Economics of smuggling
Research on smuggling as economic phenomenon is scanty. Jagdish Bhagwati
and Bent Hansen first
forwarded a theory of smuggling in which they saw smuggling
essentially as an import-substituting economic activity. Their main
consideration, however, was the welfare implications of smuggling.
Against common belief that the private
is more efficient than the public sector
, they showed that, smuggling
might not enhance social welfare though it may divert resources
from government to private sector.
In contrast, Faizul Latif
, in 1999, suggested a production-substituting model
of smuggling in which price disparity due to cost of supply is
critically important as an incentive for smuggling. This price
disparity is caused by domestic consumption taxes as well as import
duties. Drawing attention to the case of cigarettes,
Chowdhury suggested that, in Bangladesh, smuggling of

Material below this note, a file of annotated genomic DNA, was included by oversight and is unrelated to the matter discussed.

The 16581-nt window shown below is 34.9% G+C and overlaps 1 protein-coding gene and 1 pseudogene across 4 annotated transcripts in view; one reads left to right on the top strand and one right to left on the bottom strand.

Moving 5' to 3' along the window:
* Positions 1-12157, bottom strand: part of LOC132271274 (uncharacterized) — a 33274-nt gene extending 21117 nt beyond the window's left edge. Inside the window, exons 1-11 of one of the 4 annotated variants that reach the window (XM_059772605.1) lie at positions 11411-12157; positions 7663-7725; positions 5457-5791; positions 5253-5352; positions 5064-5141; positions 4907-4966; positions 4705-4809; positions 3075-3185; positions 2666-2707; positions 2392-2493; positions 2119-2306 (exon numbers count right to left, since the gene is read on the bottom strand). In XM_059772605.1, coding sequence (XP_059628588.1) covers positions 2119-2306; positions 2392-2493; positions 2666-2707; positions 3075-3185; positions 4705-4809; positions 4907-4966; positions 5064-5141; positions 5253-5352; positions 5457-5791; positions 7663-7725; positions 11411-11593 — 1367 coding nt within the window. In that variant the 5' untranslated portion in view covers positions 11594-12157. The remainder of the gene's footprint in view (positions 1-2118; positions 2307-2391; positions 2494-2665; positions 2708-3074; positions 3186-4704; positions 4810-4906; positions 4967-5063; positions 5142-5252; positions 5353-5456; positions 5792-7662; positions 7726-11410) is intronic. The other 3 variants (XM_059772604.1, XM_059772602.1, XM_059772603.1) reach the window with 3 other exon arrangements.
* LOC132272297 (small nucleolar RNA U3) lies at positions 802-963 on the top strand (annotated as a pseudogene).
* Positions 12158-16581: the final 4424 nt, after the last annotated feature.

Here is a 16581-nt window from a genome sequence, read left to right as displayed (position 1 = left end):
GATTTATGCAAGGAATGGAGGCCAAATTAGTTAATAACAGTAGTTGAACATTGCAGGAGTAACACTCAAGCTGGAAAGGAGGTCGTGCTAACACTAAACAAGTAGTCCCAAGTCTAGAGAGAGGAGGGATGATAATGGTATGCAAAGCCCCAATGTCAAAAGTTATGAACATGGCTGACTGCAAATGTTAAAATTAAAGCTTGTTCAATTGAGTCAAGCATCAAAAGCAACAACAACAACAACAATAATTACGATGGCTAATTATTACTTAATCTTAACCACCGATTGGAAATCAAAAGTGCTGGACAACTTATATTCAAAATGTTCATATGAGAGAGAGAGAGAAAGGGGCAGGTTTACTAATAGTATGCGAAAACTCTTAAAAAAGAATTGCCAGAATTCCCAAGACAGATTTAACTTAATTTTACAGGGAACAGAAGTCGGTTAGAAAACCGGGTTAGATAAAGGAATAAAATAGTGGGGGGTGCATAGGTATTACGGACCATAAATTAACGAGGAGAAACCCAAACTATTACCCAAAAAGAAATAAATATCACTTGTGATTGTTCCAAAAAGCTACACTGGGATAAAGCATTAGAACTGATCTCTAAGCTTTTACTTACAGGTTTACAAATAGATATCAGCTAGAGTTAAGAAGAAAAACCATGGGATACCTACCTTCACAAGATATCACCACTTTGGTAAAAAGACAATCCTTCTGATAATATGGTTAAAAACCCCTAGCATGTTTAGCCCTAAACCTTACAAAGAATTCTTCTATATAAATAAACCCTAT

cigarettes reduced the level of domestic production.
Domestic production of cigarettes is subject to value added tax
(VAT) and other consumption tax
. Reduction of domestic taxes
enables the local producer to supply at a lower cost and bring down
the price disparity that encourages smuggling.
However, Chowdhury suggested that there is a limit beyond which
reducing domestic taxes on production cannot confer a competitive
advantage versus smuggled cigarettes. Therefore, government needs
to upscale its anti-smuggling drive so that seizures can add to the
cost of smuggling and thus render smuggling uncompetitive. Notably,
Chowdhury modelled the relationship of the smuggler to the local
producer as one of antagonistic duopoly
With regard to crossing borders we can distinguish concealment
of the whole transport or
concealment of just the smuggled goods:
- Avoiding border checks, such as by small ships, private
airplane, through overland
smuggling routes, smuggling tunnels
and even small submersibles. This also applies for illegally
passing a border oneself, for illegal immigration or illegal
emigration. In many parts of the world, particularly the
Mexico, the smuggling vessel of choice is the go-fast boat.
- Submitting to border checks with
the goods or people hidden in a vehicle or between (other)
merchandise, or the goods hidden in luggage, in or under clothes,
inside the body (see body cavity
search, balloon swallower and
mule ), etc. Many smugglers fly on
regularly scheduled airlines. A large